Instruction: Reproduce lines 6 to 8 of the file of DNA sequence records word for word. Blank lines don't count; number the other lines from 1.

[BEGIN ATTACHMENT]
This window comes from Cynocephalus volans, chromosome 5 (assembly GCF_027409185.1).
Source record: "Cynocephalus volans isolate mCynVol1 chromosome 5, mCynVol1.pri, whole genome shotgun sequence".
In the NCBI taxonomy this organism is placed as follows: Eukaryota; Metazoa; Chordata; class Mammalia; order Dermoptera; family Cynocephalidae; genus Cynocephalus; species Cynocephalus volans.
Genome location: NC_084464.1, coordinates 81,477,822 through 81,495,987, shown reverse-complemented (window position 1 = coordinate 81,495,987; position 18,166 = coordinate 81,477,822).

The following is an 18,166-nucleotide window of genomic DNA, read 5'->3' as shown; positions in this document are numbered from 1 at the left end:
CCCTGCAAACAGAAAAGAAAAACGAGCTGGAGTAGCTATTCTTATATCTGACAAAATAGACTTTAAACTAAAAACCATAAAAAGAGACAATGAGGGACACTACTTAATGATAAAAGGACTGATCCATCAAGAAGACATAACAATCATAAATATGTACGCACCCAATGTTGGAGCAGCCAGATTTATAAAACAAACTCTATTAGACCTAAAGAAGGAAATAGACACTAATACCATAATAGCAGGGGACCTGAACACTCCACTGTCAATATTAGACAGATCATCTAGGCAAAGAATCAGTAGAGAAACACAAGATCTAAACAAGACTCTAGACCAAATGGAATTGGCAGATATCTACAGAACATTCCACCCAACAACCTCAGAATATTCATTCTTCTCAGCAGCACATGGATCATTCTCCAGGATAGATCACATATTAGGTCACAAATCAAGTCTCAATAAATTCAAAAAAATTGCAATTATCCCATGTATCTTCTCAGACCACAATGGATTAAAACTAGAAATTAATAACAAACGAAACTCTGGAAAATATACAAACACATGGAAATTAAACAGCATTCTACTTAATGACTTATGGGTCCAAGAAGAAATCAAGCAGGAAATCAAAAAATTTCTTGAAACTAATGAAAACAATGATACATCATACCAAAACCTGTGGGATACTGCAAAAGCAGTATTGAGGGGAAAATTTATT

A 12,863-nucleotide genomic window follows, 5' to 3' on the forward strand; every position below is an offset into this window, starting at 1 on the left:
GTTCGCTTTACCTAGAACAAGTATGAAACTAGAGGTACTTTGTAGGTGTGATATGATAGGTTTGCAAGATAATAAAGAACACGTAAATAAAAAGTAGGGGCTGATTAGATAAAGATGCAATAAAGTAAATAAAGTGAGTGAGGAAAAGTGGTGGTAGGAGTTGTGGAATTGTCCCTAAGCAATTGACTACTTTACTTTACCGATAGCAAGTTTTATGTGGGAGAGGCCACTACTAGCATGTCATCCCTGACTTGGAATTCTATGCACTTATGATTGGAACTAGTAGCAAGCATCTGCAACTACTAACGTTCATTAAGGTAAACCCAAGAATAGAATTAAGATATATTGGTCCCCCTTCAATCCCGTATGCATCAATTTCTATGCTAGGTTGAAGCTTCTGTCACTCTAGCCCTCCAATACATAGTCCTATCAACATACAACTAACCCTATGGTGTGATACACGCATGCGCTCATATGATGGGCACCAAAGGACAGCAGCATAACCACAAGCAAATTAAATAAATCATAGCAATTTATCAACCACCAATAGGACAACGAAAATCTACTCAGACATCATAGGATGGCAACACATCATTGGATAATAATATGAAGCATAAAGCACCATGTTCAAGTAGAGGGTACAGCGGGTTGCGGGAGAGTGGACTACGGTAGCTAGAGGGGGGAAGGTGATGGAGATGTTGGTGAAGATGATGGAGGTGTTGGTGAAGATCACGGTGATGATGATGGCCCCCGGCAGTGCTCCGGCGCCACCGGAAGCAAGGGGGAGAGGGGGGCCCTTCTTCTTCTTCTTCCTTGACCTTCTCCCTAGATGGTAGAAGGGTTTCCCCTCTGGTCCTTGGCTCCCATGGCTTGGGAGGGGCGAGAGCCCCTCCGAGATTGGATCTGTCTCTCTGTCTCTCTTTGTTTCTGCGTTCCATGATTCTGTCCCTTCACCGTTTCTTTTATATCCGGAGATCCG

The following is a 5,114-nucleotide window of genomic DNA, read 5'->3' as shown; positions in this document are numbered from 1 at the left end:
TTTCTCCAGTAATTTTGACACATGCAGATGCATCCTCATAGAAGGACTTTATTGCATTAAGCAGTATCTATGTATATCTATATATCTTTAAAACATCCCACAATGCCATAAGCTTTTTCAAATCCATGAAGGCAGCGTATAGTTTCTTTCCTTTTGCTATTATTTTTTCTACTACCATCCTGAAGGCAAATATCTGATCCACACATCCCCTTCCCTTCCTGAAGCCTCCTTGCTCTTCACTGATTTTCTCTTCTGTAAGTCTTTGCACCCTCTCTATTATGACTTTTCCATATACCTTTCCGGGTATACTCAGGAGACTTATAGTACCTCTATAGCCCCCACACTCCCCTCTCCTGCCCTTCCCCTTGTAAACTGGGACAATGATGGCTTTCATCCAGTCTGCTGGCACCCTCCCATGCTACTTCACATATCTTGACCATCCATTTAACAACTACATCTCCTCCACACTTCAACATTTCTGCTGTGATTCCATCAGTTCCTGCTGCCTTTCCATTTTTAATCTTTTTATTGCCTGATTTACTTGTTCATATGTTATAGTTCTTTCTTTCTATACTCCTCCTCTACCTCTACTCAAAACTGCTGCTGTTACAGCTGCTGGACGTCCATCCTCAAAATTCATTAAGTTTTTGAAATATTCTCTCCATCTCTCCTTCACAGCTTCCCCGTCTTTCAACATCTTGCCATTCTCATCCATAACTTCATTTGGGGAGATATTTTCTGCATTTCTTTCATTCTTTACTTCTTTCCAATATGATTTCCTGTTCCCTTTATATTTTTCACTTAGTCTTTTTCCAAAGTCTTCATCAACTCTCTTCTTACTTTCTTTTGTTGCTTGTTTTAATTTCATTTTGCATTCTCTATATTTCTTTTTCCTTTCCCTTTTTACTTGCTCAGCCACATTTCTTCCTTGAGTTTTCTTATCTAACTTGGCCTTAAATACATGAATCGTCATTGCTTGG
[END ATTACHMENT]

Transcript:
CCCTGCAAACAGAAAAGAAAAACGAGCTGGAGTAGCTATTCTTATATCTGACAAAATAGACTTTAAACTAAAAACCATAAAAAGAGACAATGAGGGACACTACTTAATGATAAAAGGACTGATCCATCAAGAAGACATAACAATCATAAATATGTACGCACCCAATGTTGGAGCAGCCAGATTTATAAAACAAACTCTATTAGACCTAAAGAAGGAAATAGACACTAATACCATAATAGCAGGGGACCTGAACACTCCACTGTCAATATTAGACAGATCATCTAGGCAAAGAATCAGTAGAGAAACACAAGATCTAAACAAGACTCTAGACCAAATGGAATTGGCAGATATCTACAGAACATTCCACCCAACAACCTCAGAATATTCATTCTTCTCAGCAGCACATGGATCATTCTCCAGGATAGATCACATATTAGGTCACAAATCAAGTCTCAATAAATTCAAAAAAATTGCAATTATCCCATGTATCTTCTCAGACCACAATGGATTAAAACTAGAAATTAATAACAAACGAAACTCTGGAAAATATACAAACACATGGAAATTAAACAGCATTCTACTTAATGACTTATGGGTCCAAGAAGAAATCAAGCAGGAAATCAAAAAATTTCTTGAAACTAATGAAAACAATGATACATCATACCAAAACCTGTGGGATACTGCAAAAGCAGTATTGAGGGGAAAATTTATT

A 12,863-nucleotide genomic window follows, 5' to 3' on the forward strand; every position below is an offset into this window, starting at 1 on the left:
GTTCGCTTTACCTAGAACAAGTATGAAACTAGAGGTACTTTGTAGGTGTGATATGATAGGTTTGCAAGATAATAAAGAACACGTAAATAAAAAGTAGGGGCTGATTAGATAAAGATGCAATAAAGTAAATAAAGTGAGTGAGGAAAAGTGGTGGTAGGAGTTGTGGAATTGTCCCTAAGCAATTGACTACTTTACTTTACCGATAGCAAGTTTTATGTGGGAGAGGCCACTACTAGCATGTCATCCCTGACTTGGAATTCTATGCACTTATGATTGGAACTAGTAGCAAGCATCTGCAACTACTAACGTTCATTAAGGTAAACCCAAGAATAGAATTAAGATATATTGGTCCCCCTTCAATCCCGTATGCATCAATTTCTATGCTAGGTTGAAGCTTCTGTCACTCTAGCCCTCCAATACATAGTCCTATCAACATACAACTAACCCTATGGTGTGATACACGCATGCGCTCATATGATGGGCACCAAAGGACAGCAGCATAACCACAAGCAAATTAAATAAATCATAGCAATTTATCAACCACCAATAGGACAACGAAAATCTACTCAGACATCATAGGATGGCAACACATCATTGGATAATAATATGAAGCATAAAGCACCATGTTCAAGTAGAGGGTACAGCGGGTTGCGGGAGAGTGGACTACGGTAGCTAGAGGGGGGAAGGTGATGGAGATGTTGGTGAAGATGATGGAGGTGTTGGTGAAGATCACGGTGATGATGATGGCCCCCGGCAGTGCTCCGGCGCCACCGGAAGCAAGGGGGAGAGGGGGGCCCTTCTTCTTCTTCTTCCTTGACCTTCTCCCTAGATGGTAGAAGGGTTTCCCCTCTGGTCCTTGGCTCCCATGGCTTGGGAGGGGCGAGAGCCCCTCCGAGATTGGATCTGTCTCTCTGTCTCTCTTTGTTTCTGCGTTCCATGATTCTGTCCCTTCACCGTTTCTTTTATATCCGGAGATCCG